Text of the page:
Microsoft: Not the company it used to be

When you’ve been around technology as long as I have, it can be interesting to reflect on where we’ve come from, and how things have changed. Watching Apple go from scrappiness and near bankruptcy to a public company with a trillion dollar valuation, for example.

Then, there’s Microsoft, the company everyone loved to hate. The company that didn’t really innovate because it didn’t have to. The company who played well — with itself. My, but how times have changed.

Of course, much of this can, I believe, be traced back to the naming of Satya Nadella as CEO nearly five years ago. But in the time since, I’ve seen a lot of things I never thought I would see:

  • Microsoft Office on iOS and Android devices. This is (very) old news now, but Microsoft long ago managed to create Office ecosystem apps for mobile operating systems that aren’t their own — apps I use every day on iOS. While there have been some glitches along the way, on balance, the “edit anywhere” value proposition Microsoft has provided with Office has been a massive productivity boost for me.
  • Leveraging the cloud. On the one side, you have Microsoft with its Azure platform, becoming a viable competitor in the cloud space, and giving Amazon Web Services some serious competition. And on the other, you have Microsoft itself leveraging its cloud to power its Office ecosystem and that “edit anywhere” capability I just mentioned, and the cloud storage I’ll mention next…
  • Embracing subscription models and offering great value. While I’m not a fan of subscription models for software in every domain, Microsoft’s approach — and I’m referring specifically, in this case, to Microsoft Office 365 — is refreshing. The company is providing exceptional value; for less than $9 a month (paid annually), you get Office for six users (enough for all but the largest of families), and each of the six can be signed-in on up to five devices at once.* That includes OneNote, Microsoft’s much-improved-over-time, multi-platform note taking application. You also get 1 TB — yes, a terabyte — of OneDrive cloud storage per user. When you consider that 1 TB of cloud storage on Dropbox is $8.25 per user, per month, and Evernote (cloud notetaking) is $8 per user, per month, Microsoft Office 365 starts to look like the deal of century… Cloud storage and cloud notetaking for a family of six with those services would be nearly $100 a month all by itself — and even for one person it’s a net cost savings to go with Office 365 instead.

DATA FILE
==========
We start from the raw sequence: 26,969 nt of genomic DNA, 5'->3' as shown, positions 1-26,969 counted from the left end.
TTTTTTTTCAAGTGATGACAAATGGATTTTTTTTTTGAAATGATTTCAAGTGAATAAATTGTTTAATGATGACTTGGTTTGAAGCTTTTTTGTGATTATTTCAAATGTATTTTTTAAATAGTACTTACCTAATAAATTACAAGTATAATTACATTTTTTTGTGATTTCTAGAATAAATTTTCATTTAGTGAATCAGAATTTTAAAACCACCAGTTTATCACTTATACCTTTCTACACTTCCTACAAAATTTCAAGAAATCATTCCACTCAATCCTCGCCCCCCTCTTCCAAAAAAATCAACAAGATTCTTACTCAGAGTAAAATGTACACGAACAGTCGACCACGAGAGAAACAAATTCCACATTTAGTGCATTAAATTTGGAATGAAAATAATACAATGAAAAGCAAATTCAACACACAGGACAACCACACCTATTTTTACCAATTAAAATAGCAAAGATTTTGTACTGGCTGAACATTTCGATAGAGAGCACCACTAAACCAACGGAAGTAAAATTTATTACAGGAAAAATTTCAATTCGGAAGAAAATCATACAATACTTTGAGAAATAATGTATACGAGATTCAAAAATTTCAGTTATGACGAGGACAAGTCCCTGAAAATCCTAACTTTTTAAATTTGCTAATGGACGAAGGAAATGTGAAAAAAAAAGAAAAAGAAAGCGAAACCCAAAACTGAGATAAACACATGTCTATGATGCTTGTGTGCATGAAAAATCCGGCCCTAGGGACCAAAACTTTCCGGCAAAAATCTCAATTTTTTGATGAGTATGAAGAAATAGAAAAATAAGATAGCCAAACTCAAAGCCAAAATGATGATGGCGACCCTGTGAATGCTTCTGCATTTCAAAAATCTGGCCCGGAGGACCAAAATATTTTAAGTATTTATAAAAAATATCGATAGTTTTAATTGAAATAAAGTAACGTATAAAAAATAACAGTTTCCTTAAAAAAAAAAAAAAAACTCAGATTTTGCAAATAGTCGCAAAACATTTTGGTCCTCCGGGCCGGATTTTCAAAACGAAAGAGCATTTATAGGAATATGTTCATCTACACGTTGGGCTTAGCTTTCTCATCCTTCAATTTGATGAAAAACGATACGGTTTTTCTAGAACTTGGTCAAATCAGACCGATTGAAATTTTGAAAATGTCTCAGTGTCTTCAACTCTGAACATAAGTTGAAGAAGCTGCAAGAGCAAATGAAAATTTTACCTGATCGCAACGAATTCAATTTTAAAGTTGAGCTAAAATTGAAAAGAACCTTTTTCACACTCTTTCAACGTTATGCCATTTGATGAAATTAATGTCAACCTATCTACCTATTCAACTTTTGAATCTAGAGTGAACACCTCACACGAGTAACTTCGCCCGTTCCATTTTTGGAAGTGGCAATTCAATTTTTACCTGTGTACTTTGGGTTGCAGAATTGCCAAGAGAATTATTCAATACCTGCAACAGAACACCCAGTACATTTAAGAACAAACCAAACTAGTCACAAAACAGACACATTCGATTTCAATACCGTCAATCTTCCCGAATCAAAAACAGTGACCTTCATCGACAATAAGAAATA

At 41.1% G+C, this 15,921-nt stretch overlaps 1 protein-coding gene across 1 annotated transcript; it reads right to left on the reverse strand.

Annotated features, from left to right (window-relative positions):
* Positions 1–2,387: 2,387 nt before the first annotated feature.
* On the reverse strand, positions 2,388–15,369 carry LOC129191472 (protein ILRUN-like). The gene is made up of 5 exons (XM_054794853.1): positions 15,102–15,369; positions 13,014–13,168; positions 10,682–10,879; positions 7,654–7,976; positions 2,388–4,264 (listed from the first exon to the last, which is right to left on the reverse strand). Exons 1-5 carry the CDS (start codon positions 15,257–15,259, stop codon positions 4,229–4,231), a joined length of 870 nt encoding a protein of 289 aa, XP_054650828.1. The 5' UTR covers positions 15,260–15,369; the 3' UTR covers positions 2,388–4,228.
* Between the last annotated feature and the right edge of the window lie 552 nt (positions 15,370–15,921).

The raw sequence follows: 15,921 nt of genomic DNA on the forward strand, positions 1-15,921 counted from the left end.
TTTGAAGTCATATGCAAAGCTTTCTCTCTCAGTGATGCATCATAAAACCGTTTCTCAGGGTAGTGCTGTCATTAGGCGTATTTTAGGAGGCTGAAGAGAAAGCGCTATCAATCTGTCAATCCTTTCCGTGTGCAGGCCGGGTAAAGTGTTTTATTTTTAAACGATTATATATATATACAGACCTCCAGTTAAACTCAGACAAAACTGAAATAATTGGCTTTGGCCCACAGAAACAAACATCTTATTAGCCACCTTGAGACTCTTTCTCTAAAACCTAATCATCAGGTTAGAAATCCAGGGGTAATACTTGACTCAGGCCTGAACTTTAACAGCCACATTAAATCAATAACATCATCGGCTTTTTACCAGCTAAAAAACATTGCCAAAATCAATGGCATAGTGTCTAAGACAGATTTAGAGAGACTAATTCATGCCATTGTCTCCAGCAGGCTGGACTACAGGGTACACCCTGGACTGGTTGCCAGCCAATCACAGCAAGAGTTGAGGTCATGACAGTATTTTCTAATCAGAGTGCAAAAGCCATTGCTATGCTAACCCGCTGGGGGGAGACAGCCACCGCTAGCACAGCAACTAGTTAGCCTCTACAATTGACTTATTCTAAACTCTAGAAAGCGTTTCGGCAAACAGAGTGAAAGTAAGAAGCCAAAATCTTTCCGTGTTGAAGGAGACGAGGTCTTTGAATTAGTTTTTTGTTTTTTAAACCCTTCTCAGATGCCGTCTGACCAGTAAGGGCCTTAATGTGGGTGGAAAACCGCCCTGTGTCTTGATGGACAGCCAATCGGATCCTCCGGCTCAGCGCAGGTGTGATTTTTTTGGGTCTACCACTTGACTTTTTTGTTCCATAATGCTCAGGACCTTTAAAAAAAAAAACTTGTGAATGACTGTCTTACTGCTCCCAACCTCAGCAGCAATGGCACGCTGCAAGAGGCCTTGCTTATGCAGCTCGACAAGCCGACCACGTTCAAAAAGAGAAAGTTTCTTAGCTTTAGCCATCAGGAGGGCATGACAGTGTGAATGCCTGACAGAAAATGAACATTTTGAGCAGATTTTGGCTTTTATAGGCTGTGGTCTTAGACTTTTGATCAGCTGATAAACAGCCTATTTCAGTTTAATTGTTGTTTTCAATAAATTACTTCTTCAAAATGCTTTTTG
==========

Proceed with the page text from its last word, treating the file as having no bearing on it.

• Innovation. Microsoft is also innovating. Microsoft Sway hasn’t seemed to gain much traction (the iOS app for it is being discontinued), but it shows that the company isn’t afraid to try things. Microsoft Soundscape is another example of the company’s research arm working to try new concepts and ideas that could prove revolutionary for some audiences. And Microsoft Lens is actually a cool little app for capturing things like white board contents during a meeting, scanning business cards, and so on. It’s like having a document scanner and digitizing tool in your pocket.

Sure, there are some missteps; recent chatter about Skype is one example. And I personally feel that Microsoft isn’t demonstrating leadership in UI and UX design (one look at OneDrive, and that’s readily apparent). But on balance, these complaints seem like nits, and stats like Microsoft having 31.4 million Office subscribers would suggest they’re getting more than a few things right.

As much of an Apple fanboy as I might be — I’m not going to be buying a Microsoft Surface anytime soon, and I’ll resist using any Windows PC with every fiber of my being (despite years of using them) — I rather like seeing the company innovate and succeed. And certain things, like Microsoft Office, just aren’t ever going to be supplanted by stuff like Apple’s Pages, Numbers and Keynote — at least not for me. The big, ugly, threatening monsters of the tech world these days seem to be Google, Amazon, Apple (speaking of), Facebook and others… Microsoft? It’s practically an underdog (albeit a very big one) at this point, and being that I tend to go for the underdog? I guess I’m a Microsoft fanboy now too.